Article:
Orkney plans community wind farm to pay for council services. While visiting Kirkwall for the election count last week, Shetland News editor Hans J Marter took the opportunity to speak to some of the main players in Orkney’s renewable energy industry to find out how our nearest neighbours are responding to the climate emergency. Orkney produces between 110 and 140 per cent of its electricity needs from renewable sources, Sweyn Johnston of Orkney Islands Council (OIC) confirms, but with carbon dioxide emissions of 192,500 tonnes annually (2017 figures) Orkney’s carbon footprint per person is still one of the highest in the UK, and is only slightly lower than Shetland’s at 235,900 tonnes (that’s without major industry and shipping). Johnston is the council’s strategic projects director and in that role he, and others, have been working on Orkney’s low carbon agenda for a number of years. Driven by the Orkney Needs Case, energy regulator Ofgem have approved plans by transmission company SSEN to upgrade Orkney’s at-capacity 50MW link to the national grid with a new 220MW transmission cable by 2024. However, this will only happen if renewable energy projects with a total capacity of at least 135MW have managed to gain planning consent by the end of 2021. Earlier this year, the OIC went public with plans for three 30MW community wind farms, each consisting of between five to seven very large turbines. The proposed sites are near Lyness, on the island of Hoy, on the uninhabited island of Faray, between Eday and Westray, as well as at Quanterness, just outside Kirkwall.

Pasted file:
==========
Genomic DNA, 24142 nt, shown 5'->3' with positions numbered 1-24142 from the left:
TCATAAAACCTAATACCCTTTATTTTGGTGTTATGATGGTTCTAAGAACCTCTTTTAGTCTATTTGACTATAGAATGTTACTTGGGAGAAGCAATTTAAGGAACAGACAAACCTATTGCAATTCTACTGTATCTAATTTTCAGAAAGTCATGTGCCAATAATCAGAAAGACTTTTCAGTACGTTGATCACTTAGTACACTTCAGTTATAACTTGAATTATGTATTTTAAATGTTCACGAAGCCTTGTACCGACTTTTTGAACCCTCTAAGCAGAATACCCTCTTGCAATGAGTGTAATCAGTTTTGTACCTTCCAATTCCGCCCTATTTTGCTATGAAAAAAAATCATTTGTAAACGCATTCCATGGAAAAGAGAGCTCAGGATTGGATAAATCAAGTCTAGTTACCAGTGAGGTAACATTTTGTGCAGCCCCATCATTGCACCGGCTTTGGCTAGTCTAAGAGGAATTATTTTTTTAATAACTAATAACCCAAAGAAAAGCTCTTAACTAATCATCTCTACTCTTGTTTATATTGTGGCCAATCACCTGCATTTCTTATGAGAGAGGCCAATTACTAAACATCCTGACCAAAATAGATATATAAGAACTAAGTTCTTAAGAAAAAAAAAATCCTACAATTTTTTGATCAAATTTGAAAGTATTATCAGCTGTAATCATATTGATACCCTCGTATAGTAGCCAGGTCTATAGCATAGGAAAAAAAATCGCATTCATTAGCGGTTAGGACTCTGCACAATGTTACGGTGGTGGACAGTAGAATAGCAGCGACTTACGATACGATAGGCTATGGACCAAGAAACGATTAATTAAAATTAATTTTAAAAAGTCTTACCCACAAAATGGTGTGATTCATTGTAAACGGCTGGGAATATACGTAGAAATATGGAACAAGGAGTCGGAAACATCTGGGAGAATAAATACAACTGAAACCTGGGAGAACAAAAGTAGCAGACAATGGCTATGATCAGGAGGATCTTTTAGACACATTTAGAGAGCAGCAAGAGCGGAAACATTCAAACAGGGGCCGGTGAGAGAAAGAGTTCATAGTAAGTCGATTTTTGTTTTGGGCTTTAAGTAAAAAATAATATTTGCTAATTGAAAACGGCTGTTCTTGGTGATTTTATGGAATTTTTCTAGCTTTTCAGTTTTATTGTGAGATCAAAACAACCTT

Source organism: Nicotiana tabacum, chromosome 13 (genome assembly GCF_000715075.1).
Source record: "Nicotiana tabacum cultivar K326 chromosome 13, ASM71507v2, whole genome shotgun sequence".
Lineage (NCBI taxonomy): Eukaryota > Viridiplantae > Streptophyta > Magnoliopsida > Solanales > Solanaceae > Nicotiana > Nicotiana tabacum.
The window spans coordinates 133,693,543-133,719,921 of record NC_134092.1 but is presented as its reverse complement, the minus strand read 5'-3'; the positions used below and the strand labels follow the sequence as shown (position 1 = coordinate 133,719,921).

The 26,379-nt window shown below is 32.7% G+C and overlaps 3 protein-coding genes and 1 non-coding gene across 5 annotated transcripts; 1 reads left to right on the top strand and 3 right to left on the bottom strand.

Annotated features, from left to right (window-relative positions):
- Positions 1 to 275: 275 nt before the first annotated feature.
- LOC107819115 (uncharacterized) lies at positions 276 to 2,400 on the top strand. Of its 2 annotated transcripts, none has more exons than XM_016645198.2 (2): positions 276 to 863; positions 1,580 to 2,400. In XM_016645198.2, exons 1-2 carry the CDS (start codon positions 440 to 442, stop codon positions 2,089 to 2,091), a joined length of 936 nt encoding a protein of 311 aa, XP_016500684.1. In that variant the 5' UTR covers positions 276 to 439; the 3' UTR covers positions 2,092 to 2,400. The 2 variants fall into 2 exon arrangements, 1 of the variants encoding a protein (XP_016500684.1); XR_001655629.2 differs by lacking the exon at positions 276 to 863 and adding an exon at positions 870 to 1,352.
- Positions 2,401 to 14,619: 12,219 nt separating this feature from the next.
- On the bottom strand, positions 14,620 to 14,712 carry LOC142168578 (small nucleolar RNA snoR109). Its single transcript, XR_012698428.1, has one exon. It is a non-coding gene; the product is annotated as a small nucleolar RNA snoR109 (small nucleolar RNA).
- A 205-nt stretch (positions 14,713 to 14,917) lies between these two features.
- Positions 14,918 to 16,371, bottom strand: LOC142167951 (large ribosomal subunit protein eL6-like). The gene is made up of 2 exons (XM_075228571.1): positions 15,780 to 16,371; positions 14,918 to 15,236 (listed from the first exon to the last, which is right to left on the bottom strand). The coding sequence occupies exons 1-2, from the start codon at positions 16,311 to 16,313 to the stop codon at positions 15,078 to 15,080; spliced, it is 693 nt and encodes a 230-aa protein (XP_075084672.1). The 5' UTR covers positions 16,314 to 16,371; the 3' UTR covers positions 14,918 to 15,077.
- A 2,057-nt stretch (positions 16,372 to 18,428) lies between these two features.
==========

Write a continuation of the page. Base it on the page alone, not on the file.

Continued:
Shetland News 18th Dec 2019 read more »